Streamlining the OCaml build ecosystem

build

#41

About this, I saw (I’m not an user of jbuilder, @rgrinberg tried in the last hackathon to convert me to this build system but I’m lazy to switch and the couple topkg/ocamlbuild is enough for me now) than jbuilder put a X__ in front of the name of each module. It seems to be close to a namespace and, I think, it’s why jbuilder can build many projects.

My question is: it’s better to still in this situation and simulate the namespace by the name of the module or try to integrate something directly to the compiler - however, this question already appeared and we already some old implementations about that.


#42

I don’t see the connection with the ability to “build many projects”, but yes it seems jbuilder implements a form of namespacing via module aliases (that you can disable via (wrapped false)) which allows you to use short names in your projects while making sure those will not clash at the toplevel with other packages and without using -pack (which yields bloated executables).

This is still an ugly hack in my opinion, your source files get renamed behind the scene, the prefixed names still leak at the toplevel and worse are exposed to the end-user of the API (i.e. the same module members can be accessed via different paths) leading to a distatefull orgy of names.

Using module aliases also makes us loose a good property that we failed to exploit for many years (odig tries to go in that direction) which is that compilation units have their module dependencies fully described in the object files via interface digests (yes 98% of these META files can be inferred from the actual objects).

There are plans to do this. After all these half-baked solutions over the years, I hope we can eventually get one to this problem that is not a hack so that the linking model coincides with the name hiding capabilities of language’s module system. The current situation is embarrasing.


#43

This is still an ugly hack in my opinion, your source files get renamed behind the scene, the prefixed names still leak at the toplevel and worse are exposed to the end-user of the API (i.e. the same module members can be accessed via different paths) leading to a distatefull orgy of names.

IMO this is a gross exaggeration. I’ve yet to see anybody access anybody the double under scored names. So while name mangling is indeed a hacky solution to the problem, it’s extremely effective in practice. Therefore my expectation is that once we have something better, jbuilder can be simply updated to support it and we’ll get free support for it everywhere with hopefully minimal breakage.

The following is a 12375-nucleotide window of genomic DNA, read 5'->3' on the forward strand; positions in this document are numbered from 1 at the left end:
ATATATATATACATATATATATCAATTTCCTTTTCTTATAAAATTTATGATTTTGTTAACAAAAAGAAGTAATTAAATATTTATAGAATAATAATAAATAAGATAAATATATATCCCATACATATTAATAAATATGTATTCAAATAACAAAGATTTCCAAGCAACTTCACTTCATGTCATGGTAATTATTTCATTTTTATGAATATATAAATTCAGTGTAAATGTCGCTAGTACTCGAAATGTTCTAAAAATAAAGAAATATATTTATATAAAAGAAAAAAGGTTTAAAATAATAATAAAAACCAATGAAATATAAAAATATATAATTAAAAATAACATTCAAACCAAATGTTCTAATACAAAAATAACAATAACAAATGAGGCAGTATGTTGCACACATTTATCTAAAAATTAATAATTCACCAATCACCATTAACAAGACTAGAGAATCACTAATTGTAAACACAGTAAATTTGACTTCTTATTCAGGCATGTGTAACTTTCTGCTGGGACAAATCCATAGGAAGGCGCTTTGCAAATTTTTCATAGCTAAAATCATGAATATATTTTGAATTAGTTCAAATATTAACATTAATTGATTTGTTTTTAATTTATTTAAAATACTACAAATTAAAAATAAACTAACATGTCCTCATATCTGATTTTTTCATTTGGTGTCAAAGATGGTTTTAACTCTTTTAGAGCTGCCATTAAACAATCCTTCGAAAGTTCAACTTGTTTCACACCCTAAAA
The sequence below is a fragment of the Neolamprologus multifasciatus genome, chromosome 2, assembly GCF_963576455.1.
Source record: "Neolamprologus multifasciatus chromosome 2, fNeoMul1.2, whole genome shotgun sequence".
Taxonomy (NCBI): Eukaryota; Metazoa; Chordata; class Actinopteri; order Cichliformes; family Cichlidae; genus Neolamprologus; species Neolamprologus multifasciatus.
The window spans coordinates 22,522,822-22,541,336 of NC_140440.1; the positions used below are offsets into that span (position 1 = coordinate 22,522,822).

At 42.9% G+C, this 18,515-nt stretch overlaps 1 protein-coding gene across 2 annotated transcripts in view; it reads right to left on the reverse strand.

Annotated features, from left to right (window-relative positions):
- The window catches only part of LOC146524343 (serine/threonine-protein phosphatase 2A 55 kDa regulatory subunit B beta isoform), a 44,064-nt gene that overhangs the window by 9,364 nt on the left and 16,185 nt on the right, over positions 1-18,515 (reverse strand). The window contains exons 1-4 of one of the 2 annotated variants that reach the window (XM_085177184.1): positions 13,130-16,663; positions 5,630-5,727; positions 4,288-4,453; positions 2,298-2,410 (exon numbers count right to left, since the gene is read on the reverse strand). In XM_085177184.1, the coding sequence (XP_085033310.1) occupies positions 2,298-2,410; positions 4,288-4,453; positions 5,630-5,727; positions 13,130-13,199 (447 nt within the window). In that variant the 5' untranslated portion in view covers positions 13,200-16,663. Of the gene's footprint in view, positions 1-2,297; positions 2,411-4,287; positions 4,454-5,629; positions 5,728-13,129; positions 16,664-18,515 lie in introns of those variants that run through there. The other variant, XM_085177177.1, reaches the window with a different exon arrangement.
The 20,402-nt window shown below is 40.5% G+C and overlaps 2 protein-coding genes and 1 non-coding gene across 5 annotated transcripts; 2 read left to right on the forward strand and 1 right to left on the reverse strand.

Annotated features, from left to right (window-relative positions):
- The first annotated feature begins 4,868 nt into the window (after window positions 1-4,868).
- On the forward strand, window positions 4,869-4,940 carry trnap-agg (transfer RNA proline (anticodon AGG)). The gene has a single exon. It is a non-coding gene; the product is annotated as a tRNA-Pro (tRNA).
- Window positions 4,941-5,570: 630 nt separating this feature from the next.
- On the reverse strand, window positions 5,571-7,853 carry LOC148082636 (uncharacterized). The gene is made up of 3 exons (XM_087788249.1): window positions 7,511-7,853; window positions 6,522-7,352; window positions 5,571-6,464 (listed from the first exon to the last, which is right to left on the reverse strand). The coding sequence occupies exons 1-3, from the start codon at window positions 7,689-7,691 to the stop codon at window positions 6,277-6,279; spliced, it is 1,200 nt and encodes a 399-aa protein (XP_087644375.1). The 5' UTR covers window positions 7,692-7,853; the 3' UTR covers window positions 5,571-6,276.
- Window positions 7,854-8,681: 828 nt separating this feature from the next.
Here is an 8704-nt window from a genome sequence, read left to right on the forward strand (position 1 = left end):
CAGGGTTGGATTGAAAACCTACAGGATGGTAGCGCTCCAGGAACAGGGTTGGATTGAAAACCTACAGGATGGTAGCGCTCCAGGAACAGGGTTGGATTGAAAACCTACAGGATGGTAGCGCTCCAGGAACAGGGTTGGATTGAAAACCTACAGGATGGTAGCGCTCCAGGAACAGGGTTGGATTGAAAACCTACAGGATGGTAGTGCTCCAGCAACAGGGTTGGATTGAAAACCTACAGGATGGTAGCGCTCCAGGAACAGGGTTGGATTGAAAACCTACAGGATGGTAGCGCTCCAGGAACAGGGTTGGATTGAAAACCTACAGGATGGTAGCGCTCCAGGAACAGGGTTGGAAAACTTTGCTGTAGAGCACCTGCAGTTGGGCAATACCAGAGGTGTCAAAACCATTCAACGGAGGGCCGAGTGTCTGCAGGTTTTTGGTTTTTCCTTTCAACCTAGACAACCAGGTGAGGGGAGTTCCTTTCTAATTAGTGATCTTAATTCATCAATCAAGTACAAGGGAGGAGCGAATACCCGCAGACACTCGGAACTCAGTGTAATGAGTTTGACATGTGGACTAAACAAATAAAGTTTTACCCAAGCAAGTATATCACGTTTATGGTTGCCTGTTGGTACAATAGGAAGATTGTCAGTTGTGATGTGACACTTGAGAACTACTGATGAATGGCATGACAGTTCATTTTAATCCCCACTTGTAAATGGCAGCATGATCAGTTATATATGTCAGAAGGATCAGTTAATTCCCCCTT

@dbuenzli I’m curious, is this the only reason that’s preventing you from moving to jbuilder? Would you switch if jbuilder supported your current cmi hiding convention?


#44

It may be if you selectively quote me. Juste note that it has effects in many other parts of the system, the name mangling leaks everywhere, makes API docs completely messy and less accessible (e.g. the URI structure doesn’t map to the actual naming structure), and by dropping the dependency tracking we had before in compilation objects relegates strong and sound inferences we could do on compilation objects to ad-hoc heurisitics and conventions.


#45

@dbuenzli is of course right that jbuilder’s (and Jenga’s) namespacing tricks would ideally be replaced by something better integrated into the language.

But the downside is relatively modest. With short-paths on (which is desirable for other reasons), you effectively never see the double-underscore names in practice. Leo has a new version of short-paths in development which should be fast enough that I’m hopeful it will allow short-paths to be turned on by default. That should fix most of the problem in practice. There are some related issues that need to be solved in odoc, at which point I think sightings of double-underscore names will effectively drop to zero.